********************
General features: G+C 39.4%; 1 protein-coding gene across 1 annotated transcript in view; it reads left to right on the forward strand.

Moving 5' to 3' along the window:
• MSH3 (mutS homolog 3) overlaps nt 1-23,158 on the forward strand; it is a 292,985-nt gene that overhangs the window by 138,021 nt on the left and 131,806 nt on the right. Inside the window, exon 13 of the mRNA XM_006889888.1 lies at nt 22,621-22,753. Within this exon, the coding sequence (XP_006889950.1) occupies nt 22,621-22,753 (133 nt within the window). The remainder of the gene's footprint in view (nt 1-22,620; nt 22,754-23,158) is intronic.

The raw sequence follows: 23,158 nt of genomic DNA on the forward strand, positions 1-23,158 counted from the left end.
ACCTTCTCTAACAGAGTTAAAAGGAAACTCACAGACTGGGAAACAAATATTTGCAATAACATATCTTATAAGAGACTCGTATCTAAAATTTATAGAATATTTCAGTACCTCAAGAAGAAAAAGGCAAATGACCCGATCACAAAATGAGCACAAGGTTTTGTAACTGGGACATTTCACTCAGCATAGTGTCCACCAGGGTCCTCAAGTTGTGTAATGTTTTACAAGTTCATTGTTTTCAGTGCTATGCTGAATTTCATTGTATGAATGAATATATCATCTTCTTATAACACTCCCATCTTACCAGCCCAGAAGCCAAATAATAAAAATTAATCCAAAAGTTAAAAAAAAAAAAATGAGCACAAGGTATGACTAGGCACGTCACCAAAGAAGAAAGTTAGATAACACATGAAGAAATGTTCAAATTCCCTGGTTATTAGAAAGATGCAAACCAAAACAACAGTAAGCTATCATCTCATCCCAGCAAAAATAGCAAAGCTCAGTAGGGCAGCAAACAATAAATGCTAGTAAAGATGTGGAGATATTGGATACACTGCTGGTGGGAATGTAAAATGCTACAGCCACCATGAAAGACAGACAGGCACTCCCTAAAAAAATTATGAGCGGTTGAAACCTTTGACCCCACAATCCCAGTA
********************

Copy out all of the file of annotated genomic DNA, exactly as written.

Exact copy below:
General features: G+C 39.4%; 1 protein-coding gene across 1 annotated transcript in view; it reads left to right on the forward strand.

Moving 5' to 3' along the window:
• MSH3 (mutS homolog 3) overlaps nt 1-23,158 on the forward strand; it is a 292,985-nt gene that overhangs the window by 138,021 nt on the left and 131,806 nt on the right. Inside the window, exon 13 of the mRNA XM_006889888.1 lies at nt 22,621-22,753. Within this exon, the coding sequence (XP_006889950.1) occupies nt 22,621-22,753 (133 nt within the window). The remainder of the gene's footprint in view (nt 1-22,620; nt 22,754-23,158) is intronic.

The raw sequence follows: 23,158 nt of genomic DNA on the forward strand, positions 1-23,158 counted from the left end.
ACCTTCTCTAACAGAGTTAAAAGGAAACTCACAGACTGGGAAACAAATATTTGCAATAACATATCTTATAAGAGACTCGTATCTAAAATTTATAGAATATTTCAGTACCTCAAGAAGAAAAAGGCAAATGACCCGATCACAAAATGAGCACAAGGTTTTGTAACTGGGACATTTCACTCAGCATAGTGTCCACCAGGGTCCTCAAGTTGTGTAATGTTTTACAAGTTCATTGTTTTCAGTGCTATGCTGAATTTCATTGTATGAATGAATATATCATCTTCTTATAACACTCCCATCTTACCAGCCCAGAAGCCAAATAATAAAAATTAATCCAAAAGTTAAAAAAAAAAAAATGAGCACAAGGTATGACTAGGCACGTCACCAAAGAAGAAAGTTAGATAACACATGAAGAAATGTTCAAATTCCCTGGTTATTAGAAAGATGCAAACCAAAACAACAGTAAGCTATCATCTCATCCCAGCAAAAATAGCAAAGCTCAGTAGGGCAGCAAACAATAAATGCTAGTAAAGATGTGGAGATATTGGATACACTGCTGGTGGGAATGTAAAATGCTACAGCCACCATGAAAGACAGACAGGCACTCCCTAAAAAAATTATGAGCGGTTGAAACCTTTGACCCCACAATCCCAGTA